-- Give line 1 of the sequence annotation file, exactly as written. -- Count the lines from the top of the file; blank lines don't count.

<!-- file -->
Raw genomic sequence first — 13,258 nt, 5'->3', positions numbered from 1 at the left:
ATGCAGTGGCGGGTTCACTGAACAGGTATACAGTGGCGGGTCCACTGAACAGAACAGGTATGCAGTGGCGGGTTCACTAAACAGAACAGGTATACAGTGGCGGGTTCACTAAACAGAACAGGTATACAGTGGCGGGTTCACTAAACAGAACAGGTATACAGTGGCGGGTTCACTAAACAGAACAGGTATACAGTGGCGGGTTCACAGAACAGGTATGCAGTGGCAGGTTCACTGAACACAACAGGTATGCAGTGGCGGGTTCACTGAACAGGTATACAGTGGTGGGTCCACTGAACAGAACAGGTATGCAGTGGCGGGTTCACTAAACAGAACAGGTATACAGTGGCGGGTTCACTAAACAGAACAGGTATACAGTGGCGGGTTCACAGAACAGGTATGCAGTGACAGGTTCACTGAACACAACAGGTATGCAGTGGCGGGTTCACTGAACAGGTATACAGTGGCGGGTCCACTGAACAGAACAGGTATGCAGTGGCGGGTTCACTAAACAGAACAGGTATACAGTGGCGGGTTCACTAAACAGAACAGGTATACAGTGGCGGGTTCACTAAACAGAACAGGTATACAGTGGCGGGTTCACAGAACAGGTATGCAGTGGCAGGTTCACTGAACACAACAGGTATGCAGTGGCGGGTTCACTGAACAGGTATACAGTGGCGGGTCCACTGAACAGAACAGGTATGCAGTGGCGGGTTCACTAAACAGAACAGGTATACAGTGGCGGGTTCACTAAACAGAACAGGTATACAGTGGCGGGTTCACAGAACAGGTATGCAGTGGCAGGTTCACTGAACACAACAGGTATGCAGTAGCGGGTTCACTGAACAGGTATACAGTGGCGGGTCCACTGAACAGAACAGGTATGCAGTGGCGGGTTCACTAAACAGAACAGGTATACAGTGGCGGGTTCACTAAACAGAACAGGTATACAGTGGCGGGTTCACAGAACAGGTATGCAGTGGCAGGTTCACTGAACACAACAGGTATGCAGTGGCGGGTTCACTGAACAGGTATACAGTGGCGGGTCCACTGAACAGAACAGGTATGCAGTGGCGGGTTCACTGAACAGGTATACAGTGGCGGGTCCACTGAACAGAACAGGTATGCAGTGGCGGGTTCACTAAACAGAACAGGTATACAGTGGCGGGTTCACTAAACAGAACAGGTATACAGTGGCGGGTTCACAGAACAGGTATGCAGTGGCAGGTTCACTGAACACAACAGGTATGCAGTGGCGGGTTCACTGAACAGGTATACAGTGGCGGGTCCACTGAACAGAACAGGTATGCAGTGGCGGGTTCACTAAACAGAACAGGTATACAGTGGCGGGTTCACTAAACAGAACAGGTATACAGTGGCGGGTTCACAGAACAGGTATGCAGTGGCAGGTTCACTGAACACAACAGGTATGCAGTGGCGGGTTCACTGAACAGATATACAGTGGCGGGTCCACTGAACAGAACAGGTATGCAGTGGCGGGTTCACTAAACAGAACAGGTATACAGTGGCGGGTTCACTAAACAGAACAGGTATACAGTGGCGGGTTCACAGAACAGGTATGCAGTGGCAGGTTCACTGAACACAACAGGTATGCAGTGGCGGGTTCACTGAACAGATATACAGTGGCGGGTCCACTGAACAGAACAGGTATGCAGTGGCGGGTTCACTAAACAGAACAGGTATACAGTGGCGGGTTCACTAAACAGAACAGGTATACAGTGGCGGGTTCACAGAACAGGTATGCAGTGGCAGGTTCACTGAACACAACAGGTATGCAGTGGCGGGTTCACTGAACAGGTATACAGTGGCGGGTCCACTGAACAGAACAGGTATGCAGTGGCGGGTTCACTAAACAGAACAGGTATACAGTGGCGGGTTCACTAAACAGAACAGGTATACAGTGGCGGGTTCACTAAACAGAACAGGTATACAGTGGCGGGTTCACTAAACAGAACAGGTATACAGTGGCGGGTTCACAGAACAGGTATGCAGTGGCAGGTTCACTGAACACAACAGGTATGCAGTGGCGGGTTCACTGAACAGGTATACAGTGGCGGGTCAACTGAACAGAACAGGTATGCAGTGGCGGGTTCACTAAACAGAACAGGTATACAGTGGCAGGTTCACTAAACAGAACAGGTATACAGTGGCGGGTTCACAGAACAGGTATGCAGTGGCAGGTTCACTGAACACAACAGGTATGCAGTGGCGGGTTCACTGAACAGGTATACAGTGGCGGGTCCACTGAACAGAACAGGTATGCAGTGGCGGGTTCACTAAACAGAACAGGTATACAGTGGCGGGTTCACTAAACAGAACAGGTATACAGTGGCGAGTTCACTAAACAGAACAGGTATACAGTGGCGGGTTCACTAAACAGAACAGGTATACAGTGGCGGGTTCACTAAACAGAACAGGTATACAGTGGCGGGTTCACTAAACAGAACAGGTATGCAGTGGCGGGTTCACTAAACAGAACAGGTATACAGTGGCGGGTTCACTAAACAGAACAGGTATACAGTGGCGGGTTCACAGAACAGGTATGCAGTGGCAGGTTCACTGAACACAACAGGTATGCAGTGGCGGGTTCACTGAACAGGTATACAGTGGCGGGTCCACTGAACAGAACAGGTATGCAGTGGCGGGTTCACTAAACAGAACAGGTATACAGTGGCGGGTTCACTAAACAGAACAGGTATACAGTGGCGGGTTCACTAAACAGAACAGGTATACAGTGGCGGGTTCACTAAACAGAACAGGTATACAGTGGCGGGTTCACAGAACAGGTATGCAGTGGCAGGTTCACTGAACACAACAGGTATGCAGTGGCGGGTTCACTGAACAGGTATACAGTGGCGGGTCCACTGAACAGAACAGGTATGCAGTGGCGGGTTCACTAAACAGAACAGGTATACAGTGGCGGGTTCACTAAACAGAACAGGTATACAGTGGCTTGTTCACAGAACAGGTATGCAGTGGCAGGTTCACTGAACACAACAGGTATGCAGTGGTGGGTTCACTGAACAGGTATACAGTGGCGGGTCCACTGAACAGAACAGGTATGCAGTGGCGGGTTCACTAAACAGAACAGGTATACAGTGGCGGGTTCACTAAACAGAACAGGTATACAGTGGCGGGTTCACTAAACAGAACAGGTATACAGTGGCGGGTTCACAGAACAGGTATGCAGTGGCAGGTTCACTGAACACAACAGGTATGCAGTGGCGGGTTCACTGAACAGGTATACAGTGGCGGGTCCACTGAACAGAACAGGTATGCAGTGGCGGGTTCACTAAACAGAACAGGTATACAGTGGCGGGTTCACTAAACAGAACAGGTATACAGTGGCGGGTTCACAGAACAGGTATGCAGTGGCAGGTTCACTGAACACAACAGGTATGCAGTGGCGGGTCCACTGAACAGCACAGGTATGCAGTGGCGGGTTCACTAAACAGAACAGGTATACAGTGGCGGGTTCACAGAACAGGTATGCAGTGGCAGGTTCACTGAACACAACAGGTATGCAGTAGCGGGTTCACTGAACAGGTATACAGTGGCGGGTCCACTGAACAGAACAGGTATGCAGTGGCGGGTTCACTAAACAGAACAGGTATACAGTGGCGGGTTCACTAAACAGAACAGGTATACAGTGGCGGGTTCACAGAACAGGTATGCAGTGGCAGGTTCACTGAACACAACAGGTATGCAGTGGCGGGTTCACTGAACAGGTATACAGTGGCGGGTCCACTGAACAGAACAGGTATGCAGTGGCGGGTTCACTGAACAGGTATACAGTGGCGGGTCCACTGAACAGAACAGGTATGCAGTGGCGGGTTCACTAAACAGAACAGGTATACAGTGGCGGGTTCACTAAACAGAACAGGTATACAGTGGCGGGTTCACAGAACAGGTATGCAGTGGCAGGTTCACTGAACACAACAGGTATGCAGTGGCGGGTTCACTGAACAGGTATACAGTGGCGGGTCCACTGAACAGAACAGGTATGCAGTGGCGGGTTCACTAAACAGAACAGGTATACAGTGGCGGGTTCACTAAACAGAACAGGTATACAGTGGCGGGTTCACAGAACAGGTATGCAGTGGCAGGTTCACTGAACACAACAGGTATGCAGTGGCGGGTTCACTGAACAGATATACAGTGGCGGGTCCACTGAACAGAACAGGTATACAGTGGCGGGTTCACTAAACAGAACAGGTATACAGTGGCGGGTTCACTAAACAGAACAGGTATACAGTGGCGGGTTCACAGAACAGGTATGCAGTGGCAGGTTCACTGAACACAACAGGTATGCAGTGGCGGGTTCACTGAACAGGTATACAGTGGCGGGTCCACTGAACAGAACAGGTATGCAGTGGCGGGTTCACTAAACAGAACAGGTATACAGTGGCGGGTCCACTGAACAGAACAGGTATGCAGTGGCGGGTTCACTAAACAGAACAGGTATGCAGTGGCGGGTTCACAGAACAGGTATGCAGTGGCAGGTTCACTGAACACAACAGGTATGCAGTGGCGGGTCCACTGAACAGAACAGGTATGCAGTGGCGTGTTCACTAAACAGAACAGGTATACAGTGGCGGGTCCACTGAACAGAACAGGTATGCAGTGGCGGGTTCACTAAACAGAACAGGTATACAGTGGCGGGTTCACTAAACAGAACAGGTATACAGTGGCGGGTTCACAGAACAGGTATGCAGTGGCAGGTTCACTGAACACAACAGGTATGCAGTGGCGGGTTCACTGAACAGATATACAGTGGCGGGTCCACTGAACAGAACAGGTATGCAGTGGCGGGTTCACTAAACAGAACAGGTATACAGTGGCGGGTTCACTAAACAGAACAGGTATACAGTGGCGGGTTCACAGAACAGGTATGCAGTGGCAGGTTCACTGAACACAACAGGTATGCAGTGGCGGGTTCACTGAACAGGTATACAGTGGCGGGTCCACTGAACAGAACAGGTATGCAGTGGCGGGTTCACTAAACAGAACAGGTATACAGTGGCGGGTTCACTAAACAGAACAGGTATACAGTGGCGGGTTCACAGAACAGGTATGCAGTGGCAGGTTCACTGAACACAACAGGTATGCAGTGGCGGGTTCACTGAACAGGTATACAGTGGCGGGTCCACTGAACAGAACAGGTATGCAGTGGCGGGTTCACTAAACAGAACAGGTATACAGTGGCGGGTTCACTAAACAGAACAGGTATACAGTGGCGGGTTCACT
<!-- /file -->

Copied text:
Raw genomic sequence first — 13,258 nt, 5'->3', positions numbered from 1 at the left: